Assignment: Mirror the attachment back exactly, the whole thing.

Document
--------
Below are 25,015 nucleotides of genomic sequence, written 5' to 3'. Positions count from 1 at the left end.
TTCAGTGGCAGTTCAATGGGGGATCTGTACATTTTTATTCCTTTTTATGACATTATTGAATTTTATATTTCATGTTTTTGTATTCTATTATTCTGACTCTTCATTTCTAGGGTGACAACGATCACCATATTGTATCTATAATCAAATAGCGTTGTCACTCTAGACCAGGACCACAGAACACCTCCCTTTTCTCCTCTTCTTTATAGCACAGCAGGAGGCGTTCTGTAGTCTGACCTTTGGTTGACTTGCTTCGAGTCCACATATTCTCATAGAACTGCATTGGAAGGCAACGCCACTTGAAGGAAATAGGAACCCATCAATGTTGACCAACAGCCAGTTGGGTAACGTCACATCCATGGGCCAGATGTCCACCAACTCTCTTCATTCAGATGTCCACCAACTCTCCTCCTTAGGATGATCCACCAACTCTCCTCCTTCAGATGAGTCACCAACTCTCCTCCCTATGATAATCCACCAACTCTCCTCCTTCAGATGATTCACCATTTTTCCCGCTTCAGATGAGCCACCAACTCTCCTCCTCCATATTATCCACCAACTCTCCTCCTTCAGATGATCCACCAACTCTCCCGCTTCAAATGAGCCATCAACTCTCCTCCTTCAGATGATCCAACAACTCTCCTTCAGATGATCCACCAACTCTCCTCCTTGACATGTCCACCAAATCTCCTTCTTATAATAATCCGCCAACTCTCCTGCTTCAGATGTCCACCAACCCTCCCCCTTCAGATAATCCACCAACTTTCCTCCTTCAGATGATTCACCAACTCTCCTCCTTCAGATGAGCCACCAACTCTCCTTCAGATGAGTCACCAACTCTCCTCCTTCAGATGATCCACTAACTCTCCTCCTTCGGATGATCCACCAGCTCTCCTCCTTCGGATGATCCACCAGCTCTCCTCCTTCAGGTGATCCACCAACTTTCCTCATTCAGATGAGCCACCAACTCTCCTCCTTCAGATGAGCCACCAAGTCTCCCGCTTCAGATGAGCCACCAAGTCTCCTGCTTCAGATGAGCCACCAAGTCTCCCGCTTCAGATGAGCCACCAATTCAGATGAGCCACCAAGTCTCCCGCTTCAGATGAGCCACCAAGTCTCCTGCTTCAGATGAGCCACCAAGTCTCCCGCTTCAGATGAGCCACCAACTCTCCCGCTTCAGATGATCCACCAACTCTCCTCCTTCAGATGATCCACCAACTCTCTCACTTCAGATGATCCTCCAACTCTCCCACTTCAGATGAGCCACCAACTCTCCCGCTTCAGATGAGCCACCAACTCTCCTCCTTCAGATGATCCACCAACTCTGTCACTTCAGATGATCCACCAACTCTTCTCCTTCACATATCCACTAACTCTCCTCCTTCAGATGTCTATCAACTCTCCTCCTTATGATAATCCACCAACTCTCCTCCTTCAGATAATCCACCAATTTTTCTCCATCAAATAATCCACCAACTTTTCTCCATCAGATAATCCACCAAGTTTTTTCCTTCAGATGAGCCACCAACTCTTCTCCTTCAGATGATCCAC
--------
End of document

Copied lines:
Below are 25,015 nucleotides of genomic sequence, written 5' to 3'. Positions count from 1 at the left end.
TTCAGTGGCAGTTCAATGGGGGATCTGTACATTTTTATTCCTTTTTATGACATTATTGAATTTTATATTTCATGTTTTTGTATTCTATTATTCTGACTCTTCATTTCTAGGGTGACAACGATCACCATATTGTATCTATAATCAAATAGCGTTGTCACTCTAGACCAGGACCACAGAACACCTCCCTTTTCTCCTCTTCTTTATAGCACAGCAGGAGGCGTTCTGTAGTCTGACCTTTGGTTGACTTGCTTCGAGTCCACATATTCTCATAGAACTGCATTGGAAGGCAACGCCACTTGAAGGAAATAGGAACCCATCAATGTTGACCAACAGCCAGTTGGGTAACGTCACATCCATGGGCCAGATGTCCACCAACTCTCTTCATTCAGATGTCCACCAACTCTCCTCCTTAGGATGATCCACCAACTCTCCTCCTTCAGATGAGTCACCAACTCTCCTCCCTATGATAATCCACCAACTCTCCTCCTTCAGATGATTCACCATTTTTCCCGCTTCAGATGAGCCACCAACTCTCCTCCTCCATATTATCCACCAACTCTCCTCCTTCAGATGATCCACCAACTCTCCCGCTTCAAATGAGCCATCAACTCTCCTCCTTCAGATGATCCAACAACTCTCCTTCAGATGATCCACCAACTCTCCTCCTTGACATGTCCACCAAATCTCCTTCTTATAATAATCCGCCAACTCTCCTGCTTCAGATGTCCACCAACCCTCCCCCTTCAGATAATCCACCAACTTTCCTCCTTCAGATGATTCACCAACTCTCCTCCTTCAGATGAGCCACCAACTCTCCTTCAGATGAGTCACCAACTCTCCTCCTTCAGATGATCCACTAACTCTCCTCCTTCGGATGATCCACCAGCTCTCCTCCTTCGGATGATCCACCAGCTCTCCTCCTTCAGGTGATCCACCAACTTTCCTCATTCAGATGAGCCACCAACTCTCCTCCTTCAGATGAGCCACCAAGTCTCCCGCTTCAGATGAGCCACCAAGTCTCCTGCTTCAGATGAGCCACCAAGTCTCCCGCTTCAGATGAGCCACCAATTCAGATGAGCCACCAAGTCTCCCGCTTCAGATGAGCCACCAAGTCTCCTGCTTCAGATGAGCCACCAAGTCTCCCGCTTCAGATGAGCCACCAACTCTCCCGCTTCAGATGATCCACCAACTCTCCTCCTTCAGATGATCCACCAACTCTCTCACTTCAGATGATCCTCCAACTCTCCCACTTCAGATGAGCCACCAACTCTCCCGCTTCAGATGAGCCACCAACTCTCCTCCTTCAGATGATCCACCAACTCTGTCACTTCAGATGATCCACCAACTCTTCTCCTTCACATATCCACTAACTCTCCTCCTTCAGATGTCTATCAACTCTCCTCCTTATGATAATCCACCAACTCTCCTCCTTCAGATAATCCACCAATTTTTCTCCATCAAATAATCCACCAACTTTTCTCCATCAGATAATCCACCAAGTTTTTTCCTTCAGATGAGCCACCAACTCTTCTCCTTCAGATGATCCAC